Parasites: Why the CDC is watching the Show Me State

10:49 PM, Aug 6, 2012   |    comments
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By Leisa Zigman I-Team Reporter

St. Louis (KSDK) - It's a unique situation and it has researchers with the U.S. Center for Disease Control scratching their heads.

It turns out, more people in Missouri are getting drunk and then daring each other to eat raw crayfish than in the other 49 states combined.

Crayfish often have parasites and when humans ingest them, the parasite crawls through a person's intestines and burrows into their lungs or brain, ultimately making them sick.

Dr. Gary Weil with Washington University is a leading authority on parasites. He recently published a paper for the Center for Disease Control regarding Missouri's unique situation.

"We had about 12 cases here at Washington Medical Center and the VA since 2009 and that was a big increase because prior to that only seven cases have been reported for all of North America in the prior 50 years," said Dr. Weil.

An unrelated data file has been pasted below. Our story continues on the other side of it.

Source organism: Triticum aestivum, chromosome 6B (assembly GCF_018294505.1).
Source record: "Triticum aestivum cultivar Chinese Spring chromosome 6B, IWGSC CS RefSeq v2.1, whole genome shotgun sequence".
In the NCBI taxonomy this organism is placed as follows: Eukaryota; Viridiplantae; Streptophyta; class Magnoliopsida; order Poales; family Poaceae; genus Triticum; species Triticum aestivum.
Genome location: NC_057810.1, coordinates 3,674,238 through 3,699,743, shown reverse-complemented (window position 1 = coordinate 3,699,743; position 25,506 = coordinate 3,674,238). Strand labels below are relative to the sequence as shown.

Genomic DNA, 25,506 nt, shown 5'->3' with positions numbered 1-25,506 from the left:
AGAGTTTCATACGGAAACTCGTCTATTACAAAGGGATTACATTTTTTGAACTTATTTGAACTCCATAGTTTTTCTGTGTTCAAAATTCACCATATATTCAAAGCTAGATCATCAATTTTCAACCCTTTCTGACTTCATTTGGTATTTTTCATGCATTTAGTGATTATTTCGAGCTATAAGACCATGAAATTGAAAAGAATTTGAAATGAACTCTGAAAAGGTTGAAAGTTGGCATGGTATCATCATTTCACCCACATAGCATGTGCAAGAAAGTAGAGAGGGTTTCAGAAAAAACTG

Cooking crayfish kills the parasite, but Dr Weil warns, "If you eat them raw you are playing Russian roulette because you can get this very bad disease."

The parasite causes fever, chest pain, and a chronic cough. He's alerting colleagues to consider parasites when these chronic symptoms appear.

"Many doctors are really not aware of this infection because it's very rare so a lot of patients are treated with antibiotics or other treatment that doesn't help," he said.

Dr. Weil's crawfish patients included a 10-year-old boy, a 26-year-old woman, and seven men between the ages of 20 and 43. They all recovered after hospitalization and treatment.


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